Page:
- Serhat Ahmed
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Knowing what New Zealand’s job market is like is the first step to a successful relocation. This is extremely important as you will likely need a job to obtain a visa in the first place.
You will find the Kiwi way of doing business to be very relaxed. You will do well with a can-do autonomous attitude and if you let go of rigid ideas of hierarchy and bureaucracies. You will also discover the many benefits of being a resident in New Zealand when it comes to welfare.
Learn all you need to know on how to find a job in New Zealand, average salary, social security, working as self-employed, and more by following our guide.
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How to Get a Job in New Zealand as a Foreigner
Knowing what type of visa you wish to obtain is important when considering how to get a job in New Zealand as a foreigner. This will dictate what kind of benefits you are entitled to and how you should go about finding a position in the job market.
Still, keep in mind that finding a job in New Zealand is the first step in your moving process as you will typically need a job offer to apply for a visa in the first place.
How to Get a Job in New Zealand as a Foreigner
There are job opportunities for foreigners in New Zealand if you know where to look. For starters, there are specific websites that connect foreign workers to New Zealand employers. This is a good place to start if you are just starting your research, as these employers are typically experienced and open to hiring foreign workers. You can start by visiting the following websites:
- Working In
You can also register your CV with the New Kiwis website, an online migrant recruitment program that connects skilled migrants with New Zealand employers.
There are other options for foreigners that wish to start working in New Zealand. Just keep in mind not all employers may be open to hiring workers from overseas. One of the best ways to get a job in New Zealand as a foreigner is to start by looking for vacancies in your area in the most popular general job search websites. These are:
There are dozens of industry-specific websites for New Zealand, anything from health, law, engineering, tourism, IT, and many others. You can find a complete list of websites for job hunting (by industry) on the official government website.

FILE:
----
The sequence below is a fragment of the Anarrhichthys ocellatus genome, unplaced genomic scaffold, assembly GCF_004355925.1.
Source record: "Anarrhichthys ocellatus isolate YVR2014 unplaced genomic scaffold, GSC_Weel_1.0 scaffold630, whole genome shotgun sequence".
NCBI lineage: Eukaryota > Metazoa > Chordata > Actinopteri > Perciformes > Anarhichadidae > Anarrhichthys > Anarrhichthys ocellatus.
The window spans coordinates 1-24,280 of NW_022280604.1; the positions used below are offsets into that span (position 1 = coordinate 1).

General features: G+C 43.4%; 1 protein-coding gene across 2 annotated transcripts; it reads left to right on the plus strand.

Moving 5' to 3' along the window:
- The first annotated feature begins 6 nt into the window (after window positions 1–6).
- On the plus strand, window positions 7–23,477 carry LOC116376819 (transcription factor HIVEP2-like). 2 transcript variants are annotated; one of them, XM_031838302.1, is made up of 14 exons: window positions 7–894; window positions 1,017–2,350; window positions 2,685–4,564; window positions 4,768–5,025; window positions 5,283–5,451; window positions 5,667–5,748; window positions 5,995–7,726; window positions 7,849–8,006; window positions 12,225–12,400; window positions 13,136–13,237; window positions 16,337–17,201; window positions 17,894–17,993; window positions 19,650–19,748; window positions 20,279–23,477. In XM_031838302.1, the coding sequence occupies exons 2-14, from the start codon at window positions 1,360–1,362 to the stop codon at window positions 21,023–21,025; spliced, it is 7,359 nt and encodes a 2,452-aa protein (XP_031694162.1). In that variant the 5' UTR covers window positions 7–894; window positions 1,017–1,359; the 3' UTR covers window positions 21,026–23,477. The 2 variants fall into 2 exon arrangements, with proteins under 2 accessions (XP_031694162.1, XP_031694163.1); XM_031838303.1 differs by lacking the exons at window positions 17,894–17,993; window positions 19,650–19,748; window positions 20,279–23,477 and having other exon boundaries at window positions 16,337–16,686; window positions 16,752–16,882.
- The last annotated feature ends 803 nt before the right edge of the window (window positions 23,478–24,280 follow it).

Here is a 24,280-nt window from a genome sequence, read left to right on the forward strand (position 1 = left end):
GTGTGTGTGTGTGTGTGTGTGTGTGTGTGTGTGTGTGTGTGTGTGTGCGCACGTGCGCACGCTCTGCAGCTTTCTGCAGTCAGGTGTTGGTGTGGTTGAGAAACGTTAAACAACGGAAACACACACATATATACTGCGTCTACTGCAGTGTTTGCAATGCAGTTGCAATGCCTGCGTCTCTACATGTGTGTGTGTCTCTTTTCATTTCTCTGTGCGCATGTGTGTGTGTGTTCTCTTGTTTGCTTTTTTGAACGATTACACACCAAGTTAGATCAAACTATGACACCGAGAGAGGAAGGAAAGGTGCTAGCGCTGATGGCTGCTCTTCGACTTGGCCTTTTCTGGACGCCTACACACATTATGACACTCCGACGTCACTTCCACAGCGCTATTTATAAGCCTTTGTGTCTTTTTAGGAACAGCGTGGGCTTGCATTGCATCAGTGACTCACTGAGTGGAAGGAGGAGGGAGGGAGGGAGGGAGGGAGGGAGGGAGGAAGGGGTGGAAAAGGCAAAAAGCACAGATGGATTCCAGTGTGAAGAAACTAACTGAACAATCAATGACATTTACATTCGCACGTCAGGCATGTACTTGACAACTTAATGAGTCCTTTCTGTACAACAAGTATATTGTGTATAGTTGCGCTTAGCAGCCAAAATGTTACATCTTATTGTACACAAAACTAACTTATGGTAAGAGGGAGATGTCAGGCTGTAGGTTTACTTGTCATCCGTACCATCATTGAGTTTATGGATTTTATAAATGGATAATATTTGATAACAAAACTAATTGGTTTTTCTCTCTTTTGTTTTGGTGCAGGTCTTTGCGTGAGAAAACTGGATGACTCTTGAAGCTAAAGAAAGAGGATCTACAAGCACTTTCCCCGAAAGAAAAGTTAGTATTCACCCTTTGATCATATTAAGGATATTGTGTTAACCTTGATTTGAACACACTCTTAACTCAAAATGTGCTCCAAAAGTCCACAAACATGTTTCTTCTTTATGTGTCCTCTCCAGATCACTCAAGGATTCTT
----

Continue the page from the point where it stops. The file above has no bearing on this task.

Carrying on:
How to Apply for a Job in New Zealand
Once you know where to start your search, you can start confidently applying for a job. Make sure you read on to know the country-style CV, cover letter tips and requirements and qualifications to apply for jobs in New Zealand.
What Should your CV Include?
There are two main types of CV you may successfully use in New Zealand: a skills-focused CV, and a work-focused CV. The first is recommended for first-time job seekers or workers changing their career, while the second is for you if you have strong work experience to show for or you wish to take a step forward in your career.
Whichever you choose, make sure your CV includes:
- name and contact details
- technical and personal skills
- work experience, as well as community and volunteer experience
- qualifications and education
- references (you can include contact details of the referees or note that referees are available upon request)
The following are optional, but can be included:
- an objective and personal statement
Here is what you should not include:
- pictures or images
- date of birth or age
- marital status, religion, bank account details
- irrelevant work experience or interests
Cover Letter: Is It Necessary, and Which Format to Use?
It is advised to send a cover letter along with your CV, as a pitch to why you should get the position. The letter should start with your introduction, followed by an explanation of your skills, experience, and suitability to the position. Keep it one page only. Remember to keep your writing style formal and persuasive, without sounding too boastful.
Don’t forget to bring your qualifications with you to New Zealand. You can get certified copies of these with a Justice of the Peace (JP), in case you need them.
Are You Eligible to Work in New Zealand?
There are requirements you must meet in order to work in the country. You must either be a citizen of New Zealand or Australia (including people born in the Cook Islands, Niue, and Tokelau) or you hold a work visa that allows you to work in the country and respect the conditions that apply to that visa type. You have to have met the requirements to work in the country to obtain such visa in the first place.
It is worth noting that it is the responsibility of the employer to verify whether or not an employee can legally work for them.
Tips for Interviews in New Zealand